# Talk:Image noise

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Much of what this page says is wrong or unclear. And it needs sources. I'm going to start by putting sources and cleanup tags, and removing the image unless someone can explain it including a source that justifies it. Dicklyon 07:19, 18 January 2007 (UTC)

OK, I took out what I considered to be the worst of the hot air. It would be good to put something back about noise types or sources, but if we have names like "salt and pepper noise" they need to be backed up with credible sources. Dicklyon 07:37, 18 January 2007 (UTC)

The part I took out started with "salt-and-pepper noise (also known as random noise or independent noise), pixels in the image are vastly different in color from their surrounding pixels." I'm pretty familiar with image noise statistics, but I don't see how "random", "independent" and "salt-and-pepper" can mean the same thing, and certainly none of them imply "vast" differences. Hence, the need for something verifiable instead. Dicklyon 07:45, 18 January 2007 (UTC)

I've corrected some confusing terminology: "sensitivity" in place of "film speed" (it was clearly misplaced with reference to digital cameras) "definition" in place of the very ambiguous "resolution" ; "detail" in place of "pixels", and so on. The whole page is still crying out for a major overhaul, maybe even a merge. Most of the noise reduction section is verbatim from the noise reduction page ~ mikaultalk 18:50, 1 May 2007 (UTC)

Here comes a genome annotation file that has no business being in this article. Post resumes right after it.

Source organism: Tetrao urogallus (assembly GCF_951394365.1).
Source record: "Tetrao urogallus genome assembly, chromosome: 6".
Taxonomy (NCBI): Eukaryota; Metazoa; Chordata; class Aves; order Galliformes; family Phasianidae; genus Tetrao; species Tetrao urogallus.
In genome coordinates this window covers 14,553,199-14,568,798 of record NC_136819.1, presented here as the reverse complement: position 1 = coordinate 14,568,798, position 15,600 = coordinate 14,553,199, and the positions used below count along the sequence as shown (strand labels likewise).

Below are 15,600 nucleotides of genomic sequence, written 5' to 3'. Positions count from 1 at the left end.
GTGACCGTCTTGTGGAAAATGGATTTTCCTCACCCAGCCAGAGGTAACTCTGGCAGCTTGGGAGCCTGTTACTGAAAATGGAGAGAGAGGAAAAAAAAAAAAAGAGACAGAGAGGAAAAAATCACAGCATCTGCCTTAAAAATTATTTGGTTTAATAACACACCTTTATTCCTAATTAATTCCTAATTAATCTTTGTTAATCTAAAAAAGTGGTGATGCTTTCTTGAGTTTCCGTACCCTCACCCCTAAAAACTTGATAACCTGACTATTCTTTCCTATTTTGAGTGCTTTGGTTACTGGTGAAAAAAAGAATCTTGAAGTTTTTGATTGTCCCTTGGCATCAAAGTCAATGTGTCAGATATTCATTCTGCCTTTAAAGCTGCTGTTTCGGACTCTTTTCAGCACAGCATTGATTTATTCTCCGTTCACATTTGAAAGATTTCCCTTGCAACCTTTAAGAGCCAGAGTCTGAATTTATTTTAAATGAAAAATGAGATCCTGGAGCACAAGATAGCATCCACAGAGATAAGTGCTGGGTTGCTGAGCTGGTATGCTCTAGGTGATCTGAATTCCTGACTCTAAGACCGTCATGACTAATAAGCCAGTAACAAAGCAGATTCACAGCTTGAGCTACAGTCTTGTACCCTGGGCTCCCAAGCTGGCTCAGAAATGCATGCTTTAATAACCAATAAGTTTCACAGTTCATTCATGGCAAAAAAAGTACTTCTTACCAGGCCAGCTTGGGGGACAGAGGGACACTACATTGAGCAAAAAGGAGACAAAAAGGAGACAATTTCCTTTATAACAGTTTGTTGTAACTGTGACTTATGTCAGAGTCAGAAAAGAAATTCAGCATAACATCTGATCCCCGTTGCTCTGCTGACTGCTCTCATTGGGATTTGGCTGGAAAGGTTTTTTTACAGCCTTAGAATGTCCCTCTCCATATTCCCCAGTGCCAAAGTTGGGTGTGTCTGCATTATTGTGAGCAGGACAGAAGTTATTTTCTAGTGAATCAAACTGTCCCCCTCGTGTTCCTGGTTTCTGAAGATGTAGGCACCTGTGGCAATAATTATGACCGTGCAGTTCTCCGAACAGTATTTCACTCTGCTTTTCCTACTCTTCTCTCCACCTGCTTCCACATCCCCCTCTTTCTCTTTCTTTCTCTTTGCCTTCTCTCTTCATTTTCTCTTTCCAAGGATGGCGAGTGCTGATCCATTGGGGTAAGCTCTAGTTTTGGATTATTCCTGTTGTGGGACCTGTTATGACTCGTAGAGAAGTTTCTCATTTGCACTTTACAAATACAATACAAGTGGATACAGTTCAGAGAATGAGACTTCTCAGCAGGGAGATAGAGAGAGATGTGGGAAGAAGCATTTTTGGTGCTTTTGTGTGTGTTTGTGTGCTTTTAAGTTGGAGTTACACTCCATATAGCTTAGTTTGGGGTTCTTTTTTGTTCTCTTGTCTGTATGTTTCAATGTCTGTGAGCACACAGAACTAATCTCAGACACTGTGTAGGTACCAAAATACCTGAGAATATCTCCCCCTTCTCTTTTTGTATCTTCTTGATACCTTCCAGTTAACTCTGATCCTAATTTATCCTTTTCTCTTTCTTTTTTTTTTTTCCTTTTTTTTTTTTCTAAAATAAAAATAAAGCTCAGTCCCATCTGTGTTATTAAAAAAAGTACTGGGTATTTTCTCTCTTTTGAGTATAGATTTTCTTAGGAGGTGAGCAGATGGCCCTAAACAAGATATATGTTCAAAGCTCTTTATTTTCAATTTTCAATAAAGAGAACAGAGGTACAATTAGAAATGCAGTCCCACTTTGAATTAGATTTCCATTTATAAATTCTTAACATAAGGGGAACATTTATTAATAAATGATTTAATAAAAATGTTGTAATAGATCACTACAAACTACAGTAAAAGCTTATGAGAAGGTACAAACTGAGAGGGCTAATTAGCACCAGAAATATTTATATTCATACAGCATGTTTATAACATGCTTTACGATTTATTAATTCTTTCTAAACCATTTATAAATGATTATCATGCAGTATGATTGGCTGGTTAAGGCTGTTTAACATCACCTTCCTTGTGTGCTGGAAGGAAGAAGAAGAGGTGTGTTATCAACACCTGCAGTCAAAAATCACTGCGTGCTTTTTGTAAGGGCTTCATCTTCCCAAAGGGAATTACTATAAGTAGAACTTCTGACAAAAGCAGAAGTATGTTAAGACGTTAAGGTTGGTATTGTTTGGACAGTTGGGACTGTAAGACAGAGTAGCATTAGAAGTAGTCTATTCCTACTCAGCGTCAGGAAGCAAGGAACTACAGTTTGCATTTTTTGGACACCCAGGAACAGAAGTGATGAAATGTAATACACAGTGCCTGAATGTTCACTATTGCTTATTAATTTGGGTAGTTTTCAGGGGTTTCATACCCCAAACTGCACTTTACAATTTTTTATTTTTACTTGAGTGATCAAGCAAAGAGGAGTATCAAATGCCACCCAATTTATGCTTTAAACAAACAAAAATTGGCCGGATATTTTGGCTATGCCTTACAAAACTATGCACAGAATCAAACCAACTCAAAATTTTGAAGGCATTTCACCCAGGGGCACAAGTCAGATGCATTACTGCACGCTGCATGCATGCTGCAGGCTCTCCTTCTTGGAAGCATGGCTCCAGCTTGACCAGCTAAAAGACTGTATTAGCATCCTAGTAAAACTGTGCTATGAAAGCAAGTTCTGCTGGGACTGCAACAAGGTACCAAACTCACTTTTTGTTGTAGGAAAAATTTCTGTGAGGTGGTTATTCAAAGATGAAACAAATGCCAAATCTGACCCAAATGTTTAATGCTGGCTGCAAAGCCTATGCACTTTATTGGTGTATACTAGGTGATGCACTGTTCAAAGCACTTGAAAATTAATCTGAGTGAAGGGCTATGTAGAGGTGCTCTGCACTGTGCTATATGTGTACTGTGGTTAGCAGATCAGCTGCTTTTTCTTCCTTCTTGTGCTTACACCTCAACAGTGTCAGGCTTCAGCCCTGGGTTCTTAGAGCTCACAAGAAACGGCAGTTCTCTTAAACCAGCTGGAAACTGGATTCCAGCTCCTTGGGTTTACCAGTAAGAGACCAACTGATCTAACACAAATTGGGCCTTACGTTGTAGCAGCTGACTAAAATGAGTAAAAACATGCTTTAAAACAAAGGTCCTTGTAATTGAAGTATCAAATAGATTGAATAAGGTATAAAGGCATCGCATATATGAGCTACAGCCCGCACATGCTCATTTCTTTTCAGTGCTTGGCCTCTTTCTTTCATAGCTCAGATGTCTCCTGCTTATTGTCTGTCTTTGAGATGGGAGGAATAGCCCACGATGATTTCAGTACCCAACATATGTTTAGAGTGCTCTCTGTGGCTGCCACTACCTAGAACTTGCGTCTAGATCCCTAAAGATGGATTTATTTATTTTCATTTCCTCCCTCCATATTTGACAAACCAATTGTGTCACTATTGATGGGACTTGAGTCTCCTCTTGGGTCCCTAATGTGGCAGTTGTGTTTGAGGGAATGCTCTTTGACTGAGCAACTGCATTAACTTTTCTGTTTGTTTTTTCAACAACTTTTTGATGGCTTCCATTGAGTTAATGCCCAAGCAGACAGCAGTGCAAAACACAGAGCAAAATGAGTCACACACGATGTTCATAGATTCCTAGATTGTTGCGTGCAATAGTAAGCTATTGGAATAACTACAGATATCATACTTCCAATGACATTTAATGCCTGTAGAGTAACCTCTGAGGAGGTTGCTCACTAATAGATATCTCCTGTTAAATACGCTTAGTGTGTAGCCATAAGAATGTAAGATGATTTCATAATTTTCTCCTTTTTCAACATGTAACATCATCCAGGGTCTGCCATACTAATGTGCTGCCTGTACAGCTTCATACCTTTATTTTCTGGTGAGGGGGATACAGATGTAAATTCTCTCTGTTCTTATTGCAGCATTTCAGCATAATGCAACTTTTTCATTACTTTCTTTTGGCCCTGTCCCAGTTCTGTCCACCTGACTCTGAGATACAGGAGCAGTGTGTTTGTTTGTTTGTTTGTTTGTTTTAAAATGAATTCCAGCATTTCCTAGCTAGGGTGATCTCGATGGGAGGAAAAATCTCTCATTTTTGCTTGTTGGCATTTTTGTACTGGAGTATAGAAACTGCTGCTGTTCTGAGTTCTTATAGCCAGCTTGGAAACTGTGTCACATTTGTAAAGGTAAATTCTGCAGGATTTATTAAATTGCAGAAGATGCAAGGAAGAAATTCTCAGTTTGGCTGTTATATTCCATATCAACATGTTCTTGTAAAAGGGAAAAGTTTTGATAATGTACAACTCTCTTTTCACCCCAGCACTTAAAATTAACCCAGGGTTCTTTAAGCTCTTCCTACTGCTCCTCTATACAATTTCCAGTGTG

"Film speed" refers to ISO on both digital and film cameras. Even though film is not used in digital cameras, it still refers to sensor sensitivity, as film speed on film cameras refers to film sensitivity. Furthermore, "sensitivity" is not quite as precise, since it can refer to things other than sensor sensitivity. Finally, image noise occurs with both digital and film cameras. "Film speed" is appropriate wording. Althepal 17:17, 9 May 2007 (UTC)
I realise that's the way the "beginners guide" photography books introduce it, but there's really no proper correlation between ISO (film speed) and ISO (electronic device sensitivity) - if you don't believe me, see the ISO website. I'm not sure which other thing "sensitivity" could be confused with vis a vis digital capture, and "noise" is a term common to electronics; "grain" is the equivalent for analogue capture. If you have an appropriate citation to support all of this, by all means go ahead and post up the changes. You might want to do so at Film speed as well, as there's nothing to support what you're saying ther either, as far as I can see. mikaultalk 20:07, 9 May 2007 (UTC)